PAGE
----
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Gear for a Year

Technical outdoor apparel and gear—something we all lust after, treasure, and enjoy putting through the rigors on our latest adventures. We all have our favorite garments and can’t-live-without pieces of technical gear, but what if you were forced to whittle down your prized possessions to fit within the confines of just 40 liters of carrying capacity? Not a challenge you may be faced with on a regular basis, but certainly one worthy of merit. So what would make your cut for fueling your adventures for a full calendar year or more? It just has to fit into the confines of 40 liters, or in my case a few small panniers and bikepacking frame bags.

I’ve been traveling abroad by bike since last July carrying everything I need to survive in a variety of climates, with the added challenge of toting along two mobile offices and everything required for my wife and I to conduct business remotely…very remotely. Here is a bird’s eye view of what that looks like:

While traveling over nine months through more than 16 countries so far, we’ve had the opportunity to see the variety and quality of gear offered around the globe, making us pretty proud of the fine equipment that is found, and even produced here in the states. Here are some highlights of our American-made gear that has been representing well abroad:

image from Bishkek airport of gear spread

Princeton Tec Vizz – 165 lumen spot beam, dimmable area light, and red LEDs take care of everything from stealth wild camping to reaching your daily destination after the sun goes down.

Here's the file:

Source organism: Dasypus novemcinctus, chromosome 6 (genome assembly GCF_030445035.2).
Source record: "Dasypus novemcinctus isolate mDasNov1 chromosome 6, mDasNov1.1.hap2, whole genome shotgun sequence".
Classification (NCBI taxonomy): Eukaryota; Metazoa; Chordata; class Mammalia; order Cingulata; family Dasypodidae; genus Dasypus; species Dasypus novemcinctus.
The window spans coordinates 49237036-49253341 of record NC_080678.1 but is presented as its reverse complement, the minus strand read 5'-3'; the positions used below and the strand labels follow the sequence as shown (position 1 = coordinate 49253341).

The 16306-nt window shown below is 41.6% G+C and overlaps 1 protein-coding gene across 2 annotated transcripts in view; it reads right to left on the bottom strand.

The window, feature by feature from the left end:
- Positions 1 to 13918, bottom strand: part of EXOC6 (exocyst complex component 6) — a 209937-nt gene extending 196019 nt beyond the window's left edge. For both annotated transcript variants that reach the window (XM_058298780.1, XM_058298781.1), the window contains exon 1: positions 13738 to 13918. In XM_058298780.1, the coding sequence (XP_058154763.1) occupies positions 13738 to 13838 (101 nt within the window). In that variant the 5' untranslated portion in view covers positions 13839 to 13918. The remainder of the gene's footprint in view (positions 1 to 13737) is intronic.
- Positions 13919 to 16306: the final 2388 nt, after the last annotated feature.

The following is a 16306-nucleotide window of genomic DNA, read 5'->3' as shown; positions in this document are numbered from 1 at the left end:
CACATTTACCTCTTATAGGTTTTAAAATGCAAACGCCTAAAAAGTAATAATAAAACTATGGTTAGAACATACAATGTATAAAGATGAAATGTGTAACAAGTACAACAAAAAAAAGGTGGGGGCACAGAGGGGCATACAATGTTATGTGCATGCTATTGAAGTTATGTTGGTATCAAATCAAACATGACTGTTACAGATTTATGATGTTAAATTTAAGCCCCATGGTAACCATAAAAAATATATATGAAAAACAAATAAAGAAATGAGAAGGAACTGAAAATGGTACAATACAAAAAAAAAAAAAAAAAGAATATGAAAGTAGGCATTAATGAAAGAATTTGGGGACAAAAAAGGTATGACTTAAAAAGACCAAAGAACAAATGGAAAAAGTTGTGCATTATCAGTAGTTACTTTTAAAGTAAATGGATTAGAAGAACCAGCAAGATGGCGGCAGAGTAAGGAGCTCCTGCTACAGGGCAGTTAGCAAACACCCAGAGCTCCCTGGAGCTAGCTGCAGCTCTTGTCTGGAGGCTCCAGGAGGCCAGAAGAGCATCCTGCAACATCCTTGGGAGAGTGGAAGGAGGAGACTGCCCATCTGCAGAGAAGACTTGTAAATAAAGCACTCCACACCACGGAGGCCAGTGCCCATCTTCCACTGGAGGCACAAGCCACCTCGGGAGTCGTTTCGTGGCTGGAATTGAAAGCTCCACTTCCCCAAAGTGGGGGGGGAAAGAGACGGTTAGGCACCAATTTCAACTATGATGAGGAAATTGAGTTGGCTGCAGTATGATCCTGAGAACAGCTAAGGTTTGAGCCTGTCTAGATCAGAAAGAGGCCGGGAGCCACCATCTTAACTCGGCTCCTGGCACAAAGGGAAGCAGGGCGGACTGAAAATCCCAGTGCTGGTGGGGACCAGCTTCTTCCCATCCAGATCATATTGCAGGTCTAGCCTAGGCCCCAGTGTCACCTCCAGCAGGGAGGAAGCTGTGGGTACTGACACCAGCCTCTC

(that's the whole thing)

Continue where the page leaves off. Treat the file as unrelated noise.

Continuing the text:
Ibex wool shirts and fingerless wool gloves – Believe it or not you can travel quite a long time with two shirts, so long as they’re wool. Tee for cycling and camping, button down for business and leisure. Fingerless wool gloves make cycling and camp duties far more pleasurable when there is more than a nip in the air.

Delorme inReach SE – This incredibly useful device serves as a tracker for friends and family, an always reachable method of communication for colleagues, and an emergency SOS aid should immediate evacuation be required.

Cascade Designs – When it comes to a good night’s sleep in a lightweight package it’s hard to beat the Therm-a-rest Neo Air Trekker, which is why we are traveling with two of them. For filtering larger quantities of water, the Platypus Gravity Works does the job nicely.

Revelate Designs Frame Bags – For lightweight adventure travel by bike, there is no better system. We’re hauling our prized possessions in a frame bag, two Viscacha seat bags, and two Sweetroll handlebar bags.

Point6 – Seeing a theme here? Merino wool is unbeatable for extended backcountry travel. One pair of short and one pair of high Point6 wool socks provides comfort in a large range of temperatures.

Old Man Mountain rack – A lightweight and rugged American-made solution for adding a rack to nearly any frame design. In our case allowing us to expand our lightweight bikepacking setup to accommodate business requirements on the road.

Greenlite Heavy Industries – These schoeler softshell shorts are great on the bike and off, and best of all handmade in Seattle.

Now it’s your chance: post on Facebook, Instagram or Twitter to tell us what makes your cut for gear for a year within 40 liters with #PTEC40.

-Justin

PTEC Bike (Twitter)

Stuck_in_Motion (Instagram)

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Hitting the road. That’s what this is all about.

 

Life at PT sure is interesting, but it’s what happens when we saddle up and head out of Bordentown that fuels our passion and provides inspiration. Our travels present the opportunity to explore new places, see old friends, meet strangers that grow into old friends, and share our enthusiasm for the outdoors. www.livingonthedash.com is our outlet to share these experiences.

 

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